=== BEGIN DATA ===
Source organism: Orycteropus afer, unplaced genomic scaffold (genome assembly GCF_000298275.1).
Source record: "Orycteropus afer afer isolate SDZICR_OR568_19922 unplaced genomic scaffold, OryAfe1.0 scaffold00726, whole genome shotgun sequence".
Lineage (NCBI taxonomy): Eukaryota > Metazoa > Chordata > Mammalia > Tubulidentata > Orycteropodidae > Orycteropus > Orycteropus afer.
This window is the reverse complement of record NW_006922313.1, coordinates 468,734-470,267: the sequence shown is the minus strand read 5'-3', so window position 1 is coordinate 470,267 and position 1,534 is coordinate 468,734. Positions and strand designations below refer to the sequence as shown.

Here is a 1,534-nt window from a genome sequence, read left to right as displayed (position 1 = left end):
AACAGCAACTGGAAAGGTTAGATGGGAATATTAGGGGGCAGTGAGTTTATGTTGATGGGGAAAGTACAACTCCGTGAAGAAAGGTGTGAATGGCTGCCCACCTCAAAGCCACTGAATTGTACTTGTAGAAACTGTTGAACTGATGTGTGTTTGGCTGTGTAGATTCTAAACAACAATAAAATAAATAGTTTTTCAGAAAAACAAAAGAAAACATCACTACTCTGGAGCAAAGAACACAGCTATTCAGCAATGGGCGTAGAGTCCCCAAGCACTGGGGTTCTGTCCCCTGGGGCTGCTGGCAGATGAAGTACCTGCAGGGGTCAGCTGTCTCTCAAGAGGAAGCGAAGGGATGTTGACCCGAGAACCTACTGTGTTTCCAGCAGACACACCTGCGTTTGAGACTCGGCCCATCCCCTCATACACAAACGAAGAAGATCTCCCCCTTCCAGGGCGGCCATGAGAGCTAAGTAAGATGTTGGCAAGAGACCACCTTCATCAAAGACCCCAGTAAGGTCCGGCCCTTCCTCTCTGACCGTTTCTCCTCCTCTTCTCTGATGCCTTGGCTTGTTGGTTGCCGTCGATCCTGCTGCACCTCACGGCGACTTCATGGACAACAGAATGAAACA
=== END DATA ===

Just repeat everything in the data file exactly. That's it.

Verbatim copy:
Source organism: Orycteropus afer, unplaced genomic scaffold (genome assembly GCF_000298275.1).
Source record: "Orycteropus afer afer isolate SDZICR_OR568_19922 unplaced genomic scaffold, OryAfe1.0 scaffold00726, whole genome shotgun sequence".
Lineage (NCBI taxonomy): Eukaryota > Metazoa > Chordata > Mammalia > Tubulidentata > Orycteropodidae > Orycteropus > Orycteropus afer.
This window is the reverse complement of record NW_006922313.1, coordinates 468,734-470,267: the sequence shown is the minus strand read 5'-3', so window position 1 is coordinate 470,267 and position 1,534 is coordinate 468,734. Positions and strand designations below refer to the sequence as shown.

Here is a 1,534-nt window from a genome sequence, read left to right as displayed (position 1 = left end):
AACAGCAACTGGAAAGGTTAGATGGGAATATTAGGGGGCAGTGAGTTTATGTTGATGGGGAAAGTACAACTCCGTGAAGAAAGGTGTGAATGGCTGCCCACCTCAAAGCCACTGAATTGTACTTGTAGAAACTGTTGAACTGATGTGTGTTTGGCTGTGTAGATTCTAAACAACAATAAAATAAATAGTTTTTCAGAAAAACAAAAGAAAACATCACTACTCTGGAGCAAAGAACACAGCTATTCAGCAATGGGCGTAGAGTCCCCAAGCACTGGGGTTCTGTCCCCTGGGGCTGCTGGCAGATGAAGTACCTGCAGGGGTCAGCTGTCTCTCAAGAGGAAGCGAAGGGATGTTGACCCGAGAACCTACTGTGTTTCCAGCAGACACACCTGCGTTTGAGACTCGGCCCATCCCCTCATACACAAACGAAGAAGATCTCCCCCTTCCAGGGCGGCCATGAGAGCTAAGTAAGATGTTGGCAAGAGACCACCTTCATCAAAGACCCCAGTAAGGTCCGGCCCTTCCTCTCTGACCGTTTCTCCTCCTCTTCTCTGATGCCTTGGCTTGTTGGTTGCCGTCGATCCTGCTGCACCTCACGGCGACTTCATGGACAACAGAATGAAACA